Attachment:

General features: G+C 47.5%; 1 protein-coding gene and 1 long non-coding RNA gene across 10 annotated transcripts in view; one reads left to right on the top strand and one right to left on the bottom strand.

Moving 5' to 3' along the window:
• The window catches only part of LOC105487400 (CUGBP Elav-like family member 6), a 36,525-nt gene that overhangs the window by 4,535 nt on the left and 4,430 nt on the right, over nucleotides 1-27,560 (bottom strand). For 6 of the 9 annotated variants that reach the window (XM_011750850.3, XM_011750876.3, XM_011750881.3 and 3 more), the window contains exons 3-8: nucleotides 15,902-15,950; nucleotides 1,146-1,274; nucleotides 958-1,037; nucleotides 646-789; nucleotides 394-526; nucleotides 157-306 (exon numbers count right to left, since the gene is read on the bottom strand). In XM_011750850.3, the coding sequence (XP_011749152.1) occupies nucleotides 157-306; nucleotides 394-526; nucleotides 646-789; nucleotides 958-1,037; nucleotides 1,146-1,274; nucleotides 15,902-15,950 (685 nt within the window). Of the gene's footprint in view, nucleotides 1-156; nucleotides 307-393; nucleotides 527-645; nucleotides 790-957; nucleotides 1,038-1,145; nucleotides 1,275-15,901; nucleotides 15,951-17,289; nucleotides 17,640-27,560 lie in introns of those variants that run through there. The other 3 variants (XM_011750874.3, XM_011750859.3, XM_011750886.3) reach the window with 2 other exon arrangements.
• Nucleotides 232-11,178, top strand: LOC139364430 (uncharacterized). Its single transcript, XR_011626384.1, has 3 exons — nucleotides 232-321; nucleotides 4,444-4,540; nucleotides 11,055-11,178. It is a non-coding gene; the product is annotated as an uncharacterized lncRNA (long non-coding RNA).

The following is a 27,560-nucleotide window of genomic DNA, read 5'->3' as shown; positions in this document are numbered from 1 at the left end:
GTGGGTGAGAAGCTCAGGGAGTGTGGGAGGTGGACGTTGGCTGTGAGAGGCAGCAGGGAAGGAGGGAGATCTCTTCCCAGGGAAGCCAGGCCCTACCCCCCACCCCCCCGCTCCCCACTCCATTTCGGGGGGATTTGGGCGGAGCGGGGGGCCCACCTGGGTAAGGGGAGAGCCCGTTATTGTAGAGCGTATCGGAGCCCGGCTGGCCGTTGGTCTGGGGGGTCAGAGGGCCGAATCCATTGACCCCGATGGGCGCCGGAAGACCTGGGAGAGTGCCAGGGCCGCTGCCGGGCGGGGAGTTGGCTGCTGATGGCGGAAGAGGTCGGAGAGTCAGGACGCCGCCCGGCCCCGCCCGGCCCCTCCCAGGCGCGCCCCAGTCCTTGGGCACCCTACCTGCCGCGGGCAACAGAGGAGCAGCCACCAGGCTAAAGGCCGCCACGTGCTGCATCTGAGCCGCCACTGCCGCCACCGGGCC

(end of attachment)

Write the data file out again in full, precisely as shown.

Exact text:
General features: G+C 47.5%; 1 protein-coding gene and 1 long non-coding RNA gene across 10 annotated transcripts in view; one reads left to right on the top strand and one right to left on the bottom strand.

Moving 5' to 3' along the window:
• The window catches only part of LOC105487400 (CUGBP Elav-like family member 6), a 36,525-nt gene that overhangs the window by 4,535 nt on the left and 4,430 nt on the right, over nucleotides 1-27,560 (bottom strand). For 6 of the 9 annotated variants that reach the window (XM_011750850.3, XM_011750876.3, XM_011750881.3 and 3 more), the window contains exons 3-8: nucleotides 15,902-15,950; nucleotides 1,146-1,274; nucleotides 958-1,037; nucleotides 646-789; nucleotides 394-526; nucleotides 157-306 (exon numbers count right to left, since the gene is read on the bottom strand). In XM_011750850.3, the coding sequence (XP_011749152.1) occupies nucleotides 157-306; nucleotides 394-526; nucleotides 646-789; nucleotides 958-1,037; nucleotides 1,146-1,274; nucleotides 15,902-15,950 (685 nt within the window). Of the gene's footprint in view, nucleotides 1-156; nucleotides 307-393; nucleotides 527-645; nucleotides 790-957; nucleotides 1,038-1,145; nucleotides 1,275-15,901; nucleotides 15,951-17,289; nucleotides 17,640-27,560 lie in introns of those variants that run through there. The other 3 variants (XM_011750874.3, XM_011750859.3, XM_011750886.3) reach the window with 2 other exon arrangements.
• Nucleotides 232-11,178, top strand: LOC139364430 (uncharacterized). Its single transcript, XR_011626384.1, has 3 exons — nucleotides 232-321; nucleotides 4,444-4,540; nucleotides 11,055-11,178. It is a non-coding gene; the product is annotated as an uncharacterized lncRNA (long non-coding RNA).

The following is a 27,560-nucleotide window of genomic DNA, read 5'->3' as shown; positions in this document are numbered from 1 at the left end:
GTGGGTGAGAAGCTCAGGGAGTGTGGGAGGTGGACGTTGGCTGTGAGAGGCAGCAGGGAAGGAGGGAGATCTCTTCCCAGGGAAGCCAGGCCCTACCCCCCACCCCCCCGCTCCCCACTCCATTTCGGGGGGATTTGGGCGGAGCGGGGGGCCCACCTGGGTAAGGGGAGAGCCCGTTATTGTAGAGCGTATCGGAGCCCGGCTGGCCGTTGGTCTGGGGGGTCAGAGGGCCGAATCCATTGACCCCGATGGGCGCCGGAAGACCTGGGAGAGTGCCAGGGCCGCTGCCGGGCGGGGAGTTGGCTGCTGATGGCGGAAGAGGTCGGAGAGTCAGGACGCCGCCCGGCCCCGCCCGGCCCCTCCCAGGCGCGCCCCAGTCCTTGGGCACCCTACCTGCCGCGGGCAACAGAGGAGCAGCCACCAGGCTAAAGGCCGCCACGTGCTGCATCTGAGCCGCCACTGCCGCCACCGGGCC